I’ve only gone and got myself a proper website: oedipuslex.co.uk
I’ve only gone and got myself a proper website: oedipuslex.co.uk
Yes they really are. They may be twats but should they be banned twats? I’ve been having a discussion on Twitter, it’s not a new discussion, one I have heard many times before and seems to pop up just before every election: Should the BNP be banned?
I, for my sins, cherish freedom of speech above most rights. I think it is the hallmark of our tolerant society that we are not afraid of criticism and are strong enough to endure the most ludicrous of ideas being circulated. Sadly people who share the views of the BNP are always going to lurk in our wings; they are the disenchanted, the disenfranchised and the down right stupid. Yet who are we to tell them how to think? If we accept that we can’t tell someone their thoughts are wrong, we accept that we cannot stop them banding together with like-minded people.
What concerns me is that the minute we ban them we are admitting they are a threat. We have had to use the force of the law to suppress them, drive them underground and make martyrs of them. In many ways I see the BNP as a necessary evil. They are a check and balance, a reflection from a circus mirror – the dark half of ying and yang. These are in many ways worrying times, comparisons can be drawn between now and the death throws of the Weimar Republic. The BNP should be a reminder to us all, more so to our politicians, of what lurks on the fringes.
So we ban them. Who are ‘we’? Whose opinion is it that counts. Ban the BNP and what next? The Socialist Workers Party? The Communist Party? Maybe the Green Party? Under whose measure of acceptability do we operate?
Rather than ban them, look at the people who are being driven into their arms. What are their drivers? If it is pure racism, let them go, you can’t argue with lunatics. But if there is more, and I suspect there is, listen to them. As I said, we now have a class of the disenfranchised, people who have been forgotten and left out of the political process. These people need to be re-engaged.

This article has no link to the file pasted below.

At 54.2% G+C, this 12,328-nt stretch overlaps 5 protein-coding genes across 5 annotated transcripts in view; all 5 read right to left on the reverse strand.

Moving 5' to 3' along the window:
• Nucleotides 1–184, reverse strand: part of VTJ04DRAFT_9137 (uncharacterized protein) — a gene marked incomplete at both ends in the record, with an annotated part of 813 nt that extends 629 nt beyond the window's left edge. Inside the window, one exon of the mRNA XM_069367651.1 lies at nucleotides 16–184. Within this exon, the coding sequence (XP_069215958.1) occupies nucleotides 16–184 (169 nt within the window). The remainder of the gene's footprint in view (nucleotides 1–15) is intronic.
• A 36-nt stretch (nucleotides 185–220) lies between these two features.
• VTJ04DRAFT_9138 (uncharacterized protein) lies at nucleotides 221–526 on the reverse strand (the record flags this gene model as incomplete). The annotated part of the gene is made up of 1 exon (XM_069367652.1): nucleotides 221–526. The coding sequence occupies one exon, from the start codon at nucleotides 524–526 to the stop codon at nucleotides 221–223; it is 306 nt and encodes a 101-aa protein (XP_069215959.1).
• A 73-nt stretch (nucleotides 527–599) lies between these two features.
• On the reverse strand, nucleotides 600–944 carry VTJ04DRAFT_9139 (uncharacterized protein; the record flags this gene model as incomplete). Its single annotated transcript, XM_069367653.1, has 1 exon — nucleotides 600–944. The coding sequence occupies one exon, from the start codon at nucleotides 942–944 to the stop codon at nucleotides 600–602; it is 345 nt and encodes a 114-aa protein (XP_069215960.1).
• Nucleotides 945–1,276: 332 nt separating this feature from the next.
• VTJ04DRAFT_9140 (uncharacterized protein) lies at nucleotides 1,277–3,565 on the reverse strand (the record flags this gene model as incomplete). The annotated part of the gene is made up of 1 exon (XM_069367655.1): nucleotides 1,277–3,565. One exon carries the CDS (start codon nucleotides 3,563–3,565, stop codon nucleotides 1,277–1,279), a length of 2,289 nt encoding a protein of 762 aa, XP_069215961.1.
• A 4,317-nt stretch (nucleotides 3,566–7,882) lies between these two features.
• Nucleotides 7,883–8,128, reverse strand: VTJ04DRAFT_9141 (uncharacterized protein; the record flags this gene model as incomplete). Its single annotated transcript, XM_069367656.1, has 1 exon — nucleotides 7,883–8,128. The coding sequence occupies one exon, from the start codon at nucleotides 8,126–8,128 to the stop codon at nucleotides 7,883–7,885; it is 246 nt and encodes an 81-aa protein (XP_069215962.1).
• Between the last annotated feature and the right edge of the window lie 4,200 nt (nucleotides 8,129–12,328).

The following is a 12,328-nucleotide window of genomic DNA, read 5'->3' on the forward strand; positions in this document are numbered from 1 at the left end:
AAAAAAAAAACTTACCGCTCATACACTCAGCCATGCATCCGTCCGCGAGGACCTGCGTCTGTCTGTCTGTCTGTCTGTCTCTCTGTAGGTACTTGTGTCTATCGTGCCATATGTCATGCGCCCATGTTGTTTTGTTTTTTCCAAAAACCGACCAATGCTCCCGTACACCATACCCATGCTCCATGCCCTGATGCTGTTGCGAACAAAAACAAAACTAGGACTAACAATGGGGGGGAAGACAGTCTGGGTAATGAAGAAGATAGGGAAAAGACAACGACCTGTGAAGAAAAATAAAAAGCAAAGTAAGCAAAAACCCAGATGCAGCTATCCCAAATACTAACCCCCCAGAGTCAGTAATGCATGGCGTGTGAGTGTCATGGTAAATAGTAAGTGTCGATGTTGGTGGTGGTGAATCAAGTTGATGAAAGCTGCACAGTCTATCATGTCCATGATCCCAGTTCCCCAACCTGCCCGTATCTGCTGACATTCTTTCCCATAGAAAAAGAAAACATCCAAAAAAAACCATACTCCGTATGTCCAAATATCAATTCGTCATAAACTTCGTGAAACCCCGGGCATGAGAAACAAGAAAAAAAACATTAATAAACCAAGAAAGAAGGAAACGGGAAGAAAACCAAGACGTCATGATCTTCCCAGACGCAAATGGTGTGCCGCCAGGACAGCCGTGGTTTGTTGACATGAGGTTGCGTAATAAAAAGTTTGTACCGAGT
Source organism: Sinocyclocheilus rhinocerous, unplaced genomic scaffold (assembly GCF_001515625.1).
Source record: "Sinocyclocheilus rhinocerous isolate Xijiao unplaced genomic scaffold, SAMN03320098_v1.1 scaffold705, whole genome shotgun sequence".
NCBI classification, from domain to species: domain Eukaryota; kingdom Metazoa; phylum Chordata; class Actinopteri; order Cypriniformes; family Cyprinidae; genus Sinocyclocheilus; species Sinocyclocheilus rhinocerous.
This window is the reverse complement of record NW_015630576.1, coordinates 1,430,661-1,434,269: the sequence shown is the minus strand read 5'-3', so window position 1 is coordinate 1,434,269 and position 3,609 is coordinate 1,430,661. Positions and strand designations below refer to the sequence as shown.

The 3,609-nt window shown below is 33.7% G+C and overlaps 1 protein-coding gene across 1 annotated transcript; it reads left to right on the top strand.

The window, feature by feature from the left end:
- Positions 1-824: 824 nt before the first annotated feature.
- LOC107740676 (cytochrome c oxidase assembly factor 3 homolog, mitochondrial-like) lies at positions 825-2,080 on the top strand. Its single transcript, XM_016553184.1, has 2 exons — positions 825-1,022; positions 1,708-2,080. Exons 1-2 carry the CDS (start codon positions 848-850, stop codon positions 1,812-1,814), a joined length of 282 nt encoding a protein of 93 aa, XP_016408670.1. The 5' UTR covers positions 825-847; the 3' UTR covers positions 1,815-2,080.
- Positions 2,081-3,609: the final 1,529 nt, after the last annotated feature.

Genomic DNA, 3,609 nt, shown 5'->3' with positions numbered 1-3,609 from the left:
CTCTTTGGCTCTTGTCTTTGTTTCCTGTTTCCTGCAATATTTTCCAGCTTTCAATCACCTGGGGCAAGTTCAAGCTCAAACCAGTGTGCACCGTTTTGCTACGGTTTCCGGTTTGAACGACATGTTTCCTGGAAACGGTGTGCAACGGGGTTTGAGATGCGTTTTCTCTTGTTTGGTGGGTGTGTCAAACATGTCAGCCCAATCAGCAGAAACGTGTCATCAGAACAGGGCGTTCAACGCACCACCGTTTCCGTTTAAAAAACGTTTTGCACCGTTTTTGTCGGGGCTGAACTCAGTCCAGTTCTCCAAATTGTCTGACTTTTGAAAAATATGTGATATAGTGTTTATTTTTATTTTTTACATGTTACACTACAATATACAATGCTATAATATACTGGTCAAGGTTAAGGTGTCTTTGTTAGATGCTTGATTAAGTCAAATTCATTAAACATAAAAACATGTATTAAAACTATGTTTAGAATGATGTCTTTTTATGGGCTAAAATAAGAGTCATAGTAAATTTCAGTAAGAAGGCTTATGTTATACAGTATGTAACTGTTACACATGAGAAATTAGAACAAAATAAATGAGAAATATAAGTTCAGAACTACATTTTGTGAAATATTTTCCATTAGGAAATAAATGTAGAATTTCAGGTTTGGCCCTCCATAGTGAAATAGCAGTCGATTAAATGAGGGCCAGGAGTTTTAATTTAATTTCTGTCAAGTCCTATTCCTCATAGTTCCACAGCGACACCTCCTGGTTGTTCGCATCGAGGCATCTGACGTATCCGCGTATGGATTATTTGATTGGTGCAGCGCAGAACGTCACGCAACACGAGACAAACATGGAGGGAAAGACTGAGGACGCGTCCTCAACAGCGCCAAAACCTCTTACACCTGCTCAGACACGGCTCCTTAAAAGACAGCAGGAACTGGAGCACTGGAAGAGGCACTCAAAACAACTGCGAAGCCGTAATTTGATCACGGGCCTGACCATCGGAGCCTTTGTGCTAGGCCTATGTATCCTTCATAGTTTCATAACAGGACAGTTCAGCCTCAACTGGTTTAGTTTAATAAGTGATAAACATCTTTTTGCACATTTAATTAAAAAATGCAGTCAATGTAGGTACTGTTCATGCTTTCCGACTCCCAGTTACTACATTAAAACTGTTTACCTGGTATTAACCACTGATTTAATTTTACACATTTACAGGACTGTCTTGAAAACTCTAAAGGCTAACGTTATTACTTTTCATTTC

Voltaire didn’t say: “I disagree with what you say but will defend to the death your right to say it” but if he had have done he would have had a point.
I’ve come to the point where I’ve pretty much had it with anything that comes from Westminster. I really am of the opinion that we, the poor mismanaged people of this country, re-assert our popular power and demand to be governed in the way that we would like. The twin pillars of real power in this country, politics and business (both intertwined beyond recognition) have failed us. The wholesale and systematic abuse of the expenses system by politicians, for me, puts the final nail in an excessively ornamented coffin for the political class.
We have been kept in check by a cocktail of debt and aspiration. Both are related and are products of each other but are effective in keeping us from rocking the boat because we are scared. We aspire to be better off, to move up the social ladder, to be influential & etc. Debt is a symptom of this. We aspire to things we can’t afford so get in debt, debt that we aspire to pay off. Because we are saddled with this debt all we look to is the next pay-day, the next bonus or promotion. This cycle has been propagated by business and the free market – it is a cycle that has failed us and a system that we are now bailing out. But for what? So it can begin again.